In the case of the first point, pixel-hunting puzzles are less prevalent in modern games but they do still pop up from time to time. It's worth in these moments to backtrack through some areas to see if there's anything you missed, or anything new which has opened up. In the case of the second, especially make sure to check your inventory. Probably half the times I get stumped by a puzzle are because I didn't realize I could interact with or modify something I've already picked up.

On the final point: after I've looked around extensively and checked my inventory, for most games I would usually look up some form of hint or glance at a walkthrough. Some purists look down on this, and when I was younger I probably felt the same way - but after so many long years of playing adventure games coupled with a lack of time to play, I'd advocate looking for hints over being frustrated and being put off the genre altogether. I would say to try to hold off as long as possible though, as it does tend to cheapen the game.

I also agree with what has already been said about Sierra not making the easiest adventure games to get into. Not sure which games you played as a kid, but if you like the idea of the point and click adventure I'd really recommend branching out and trying some others in the genre. The early Lucasarts ones are charming and the remakes are decently made. Wadjet Eye also produces some games with really great stories. I'll stop there as this is already a wall of text and you weren't looking for recommendations, but if you're interested I'm sure there'll be lots of people around here who can find you a game for your tastes.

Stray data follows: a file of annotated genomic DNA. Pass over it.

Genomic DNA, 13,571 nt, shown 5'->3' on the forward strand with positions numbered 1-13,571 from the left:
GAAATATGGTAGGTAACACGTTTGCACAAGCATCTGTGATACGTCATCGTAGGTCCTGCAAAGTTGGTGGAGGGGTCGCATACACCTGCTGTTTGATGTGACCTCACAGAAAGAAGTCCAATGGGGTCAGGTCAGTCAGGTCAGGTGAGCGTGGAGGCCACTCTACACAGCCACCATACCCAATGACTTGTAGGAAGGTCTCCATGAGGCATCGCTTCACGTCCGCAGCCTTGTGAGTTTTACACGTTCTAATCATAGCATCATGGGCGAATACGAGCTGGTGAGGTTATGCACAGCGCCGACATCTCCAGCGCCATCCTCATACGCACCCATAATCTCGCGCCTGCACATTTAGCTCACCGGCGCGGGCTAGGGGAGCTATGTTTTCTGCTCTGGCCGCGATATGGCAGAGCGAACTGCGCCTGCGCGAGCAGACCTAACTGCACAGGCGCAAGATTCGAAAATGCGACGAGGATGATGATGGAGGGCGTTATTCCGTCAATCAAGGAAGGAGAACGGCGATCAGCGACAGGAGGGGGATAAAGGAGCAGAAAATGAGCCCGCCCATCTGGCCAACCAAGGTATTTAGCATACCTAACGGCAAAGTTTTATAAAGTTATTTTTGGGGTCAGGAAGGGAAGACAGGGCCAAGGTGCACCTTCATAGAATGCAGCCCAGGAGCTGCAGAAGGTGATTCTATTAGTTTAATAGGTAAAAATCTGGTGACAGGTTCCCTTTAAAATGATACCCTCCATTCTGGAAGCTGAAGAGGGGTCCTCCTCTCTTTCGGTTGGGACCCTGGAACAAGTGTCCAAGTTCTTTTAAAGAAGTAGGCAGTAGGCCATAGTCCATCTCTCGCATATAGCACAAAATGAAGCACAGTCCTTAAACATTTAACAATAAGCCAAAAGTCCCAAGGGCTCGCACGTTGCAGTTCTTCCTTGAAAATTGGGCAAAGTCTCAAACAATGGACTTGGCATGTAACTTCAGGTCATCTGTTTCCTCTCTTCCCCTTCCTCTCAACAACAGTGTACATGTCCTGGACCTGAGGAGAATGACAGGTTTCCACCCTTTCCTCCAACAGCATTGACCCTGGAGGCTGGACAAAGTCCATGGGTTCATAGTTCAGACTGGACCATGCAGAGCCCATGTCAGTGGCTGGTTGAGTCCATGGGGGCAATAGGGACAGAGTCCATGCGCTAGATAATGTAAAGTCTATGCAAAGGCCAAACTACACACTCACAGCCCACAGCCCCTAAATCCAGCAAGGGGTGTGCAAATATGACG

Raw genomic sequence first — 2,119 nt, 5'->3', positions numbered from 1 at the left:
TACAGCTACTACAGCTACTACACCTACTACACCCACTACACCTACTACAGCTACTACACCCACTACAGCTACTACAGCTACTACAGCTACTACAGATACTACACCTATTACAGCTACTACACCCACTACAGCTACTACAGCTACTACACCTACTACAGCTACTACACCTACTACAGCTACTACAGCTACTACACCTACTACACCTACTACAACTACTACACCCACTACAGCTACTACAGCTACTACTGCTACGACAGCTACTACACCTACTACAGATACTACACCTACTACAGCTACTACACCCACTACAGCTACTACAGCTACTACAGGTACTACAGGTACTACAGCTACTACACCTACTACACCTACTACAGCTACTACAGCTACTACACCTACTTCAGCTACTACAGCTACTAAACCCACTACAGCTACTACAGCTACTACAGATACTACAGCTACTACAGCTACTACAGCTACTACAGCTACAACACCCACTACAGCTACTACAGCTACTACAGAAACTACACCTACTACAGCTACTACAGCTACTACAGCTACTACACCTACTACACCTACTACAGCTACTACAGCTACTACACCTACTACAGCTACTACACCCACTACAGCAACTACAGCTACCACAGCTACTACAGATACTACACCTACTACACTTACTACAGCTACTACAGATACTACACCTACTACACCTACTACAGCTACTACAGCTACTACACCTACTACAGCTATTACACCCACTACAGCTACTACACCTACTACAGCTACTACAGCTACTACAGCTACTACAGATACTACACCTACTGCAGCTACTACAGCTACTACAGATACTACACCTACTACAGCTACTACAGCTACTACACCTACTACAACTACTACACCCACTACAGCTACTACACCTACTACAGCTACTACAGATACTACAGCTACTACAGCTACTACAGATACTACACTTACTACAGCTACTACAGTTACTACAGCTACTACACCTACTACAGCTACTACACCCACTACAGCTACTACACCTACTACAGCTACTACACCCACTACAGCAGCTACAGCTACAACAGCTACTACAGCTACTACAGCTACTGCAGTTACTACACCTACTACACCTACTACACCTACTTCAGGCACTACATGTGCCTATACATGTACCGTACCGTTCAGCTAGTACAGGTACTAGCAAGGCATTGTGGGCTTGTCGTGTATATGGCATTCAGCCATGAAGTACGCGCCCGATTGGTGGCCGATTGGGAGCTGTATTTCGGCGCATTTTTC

By that I mean, I don't why the hell putting a trumpet onto a tree would accomplish anything, but at some point you are going to play a P&C and something stupid like that is going to be a solution.

-Combine the doughnut with the salamander and use it to unlock the door.
-Oh yeah, duh, why didn't I think of that? :P
This. Dear god i'm bad at this genre, but I do like playing it. Especially Maniac Mansion.
As tinyE, Leroux, Sage, and Breja have all said, sometimes you'll need to resort to clicking on everything (combine the "rubber chicken with a pulley in the middle" with the "red herring").

However, a good adventure game (in my mind anyway) is one that won't be that obscure in terms of helping you move forward and pushing you along the main path. If a game is well designed/written, you should be able to use simple logic based on what you've learned from other characters or discovered in the game's environments to overcome obstacles and solve mysteries.

For example, the code for a locked safe in a homeowner's study might be the birthday of the owner's daughter, which (in a reasonable adventure game) might be marked on a calendar in the kitchen (right out in the open, but easy enough to overlook). In an unreasonable (or poorly designed) adventure game, the code might instead be a sequence of chirps from a bird outside a window that you have to count and translate into a series of numbers for the safe combination.